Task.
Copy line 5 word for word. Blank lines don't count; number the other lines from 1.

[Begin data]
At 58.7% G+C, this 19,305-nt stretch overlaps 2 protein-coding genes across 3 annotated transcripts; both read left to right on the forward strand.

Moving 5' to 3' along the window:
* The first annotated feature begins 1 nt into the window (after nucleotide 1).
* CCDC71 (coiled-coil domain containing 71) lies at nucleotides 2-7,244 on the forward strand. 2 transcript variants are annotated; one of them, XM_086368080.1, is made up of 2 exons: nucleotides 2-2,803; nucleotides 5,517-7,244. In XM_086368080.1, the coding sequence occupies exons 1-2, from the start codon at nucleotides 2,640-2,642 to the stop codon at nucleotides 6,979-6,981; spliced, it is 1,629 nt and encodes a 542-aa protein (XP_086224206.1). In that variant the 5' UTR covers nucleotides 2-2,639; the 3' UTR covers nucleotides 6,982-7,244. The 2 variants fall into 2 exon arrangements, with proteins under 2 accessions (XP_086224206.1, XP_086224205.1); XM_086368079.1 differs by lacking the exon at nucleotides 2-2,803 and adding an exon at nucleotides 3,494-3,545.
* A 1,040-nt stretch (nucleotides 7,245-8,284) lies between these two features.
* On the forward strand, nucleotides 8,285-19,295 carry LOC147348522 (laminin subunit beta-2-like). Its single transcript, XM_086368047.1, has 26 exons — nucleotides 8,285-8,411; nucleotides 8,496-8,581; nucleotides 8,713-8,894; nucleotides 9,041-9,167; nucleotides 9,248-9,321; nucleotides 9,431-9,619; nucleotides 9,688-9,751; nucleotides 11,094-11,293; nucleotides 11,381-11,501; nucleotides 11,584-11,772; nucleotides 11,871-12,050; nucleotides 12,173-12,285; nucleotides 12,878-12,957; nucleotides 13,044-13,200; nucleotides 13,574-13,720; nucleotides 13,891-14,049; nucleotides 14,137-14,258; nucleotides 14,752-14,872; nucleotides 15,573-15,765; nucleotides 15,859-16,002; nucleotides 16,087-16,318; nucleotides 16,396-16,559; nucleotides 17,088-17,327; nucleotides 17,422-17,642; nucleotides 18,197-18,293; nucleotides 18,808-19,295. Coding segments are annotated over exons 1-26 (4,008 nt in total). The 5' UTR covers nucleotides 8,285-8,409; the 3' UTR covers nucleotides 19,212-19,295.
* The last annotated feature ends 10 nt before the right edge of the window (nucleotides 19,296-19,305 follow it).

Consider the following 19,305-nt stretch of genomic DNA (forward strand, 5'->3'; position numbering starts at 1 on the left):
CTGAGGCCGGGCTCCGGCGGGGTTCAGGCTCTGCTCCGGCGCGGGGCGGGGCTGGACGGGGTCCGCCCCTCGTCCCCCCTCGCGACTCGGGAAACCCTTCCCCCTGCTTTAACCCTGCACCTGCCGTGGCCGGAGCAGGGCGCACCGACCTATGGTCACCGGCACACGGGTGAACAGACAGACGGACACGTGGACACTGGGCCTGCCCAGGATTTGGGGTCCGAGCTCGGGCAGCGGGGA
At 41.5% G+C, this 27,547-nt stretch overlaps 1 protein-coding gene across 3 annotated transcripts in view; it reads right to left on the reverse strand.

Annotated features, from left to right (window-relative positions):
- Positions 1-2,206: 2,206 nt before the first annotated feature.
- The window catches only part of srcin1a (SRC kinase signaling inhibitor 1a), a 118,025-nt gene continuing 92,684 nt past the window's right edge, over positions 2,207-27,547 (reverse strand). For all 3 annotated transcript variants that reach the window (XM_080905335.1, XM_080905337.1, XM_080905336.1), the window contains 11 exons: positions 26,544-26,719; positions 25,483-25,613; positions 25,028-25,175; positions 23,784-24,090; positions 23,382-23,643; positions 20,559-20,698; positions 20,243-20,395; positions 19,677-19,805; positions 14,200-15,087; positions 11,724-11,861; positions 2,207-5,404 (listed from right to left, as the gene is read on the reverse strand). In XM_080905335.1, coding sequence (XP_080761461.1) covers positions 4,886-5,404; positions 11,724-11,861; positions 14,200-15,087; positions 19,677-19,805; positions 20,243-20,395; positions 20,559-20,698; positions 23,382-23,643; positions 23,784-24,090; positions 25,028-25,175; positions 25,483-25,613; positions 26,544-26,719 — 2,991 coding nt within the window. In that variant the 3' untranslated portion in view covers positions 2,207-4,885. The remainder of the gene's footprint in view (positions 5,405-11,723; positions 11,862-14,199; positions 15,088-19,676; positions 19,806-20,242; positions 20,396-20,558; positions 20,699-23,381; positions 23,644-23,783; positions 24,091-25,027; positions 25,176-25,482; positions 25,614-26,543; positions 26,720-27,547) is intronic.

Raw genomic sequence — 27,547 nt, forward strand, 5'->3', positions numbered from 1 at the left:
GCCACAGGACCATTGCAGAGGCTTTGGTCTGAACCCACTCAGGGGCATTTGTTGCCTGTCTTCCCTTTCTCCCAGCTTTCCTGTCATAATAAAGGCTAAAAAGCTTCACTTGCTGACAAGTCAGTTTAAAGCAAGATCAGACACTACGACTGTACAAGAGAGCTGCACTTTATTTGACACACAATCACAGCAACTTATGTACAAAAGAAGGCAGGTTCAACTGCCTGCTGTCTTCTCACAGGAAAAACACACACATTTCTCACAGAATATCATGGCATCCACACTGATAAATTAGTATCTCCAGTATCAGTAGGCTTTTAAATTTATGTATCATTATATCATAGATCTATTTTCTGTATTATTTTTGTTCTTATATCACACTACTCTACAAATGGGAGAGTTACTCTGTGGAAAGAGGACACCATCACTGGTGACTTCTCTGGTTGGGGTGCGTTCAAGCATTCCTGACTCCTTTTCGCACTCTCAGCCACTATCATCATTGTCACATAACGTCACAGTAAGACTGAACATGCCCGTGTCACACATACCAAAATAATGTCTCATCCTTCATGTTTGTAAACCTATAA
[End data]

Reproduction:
* A 1,040-nt stretch (nucleotides 7,245-8,284) lies between these two features.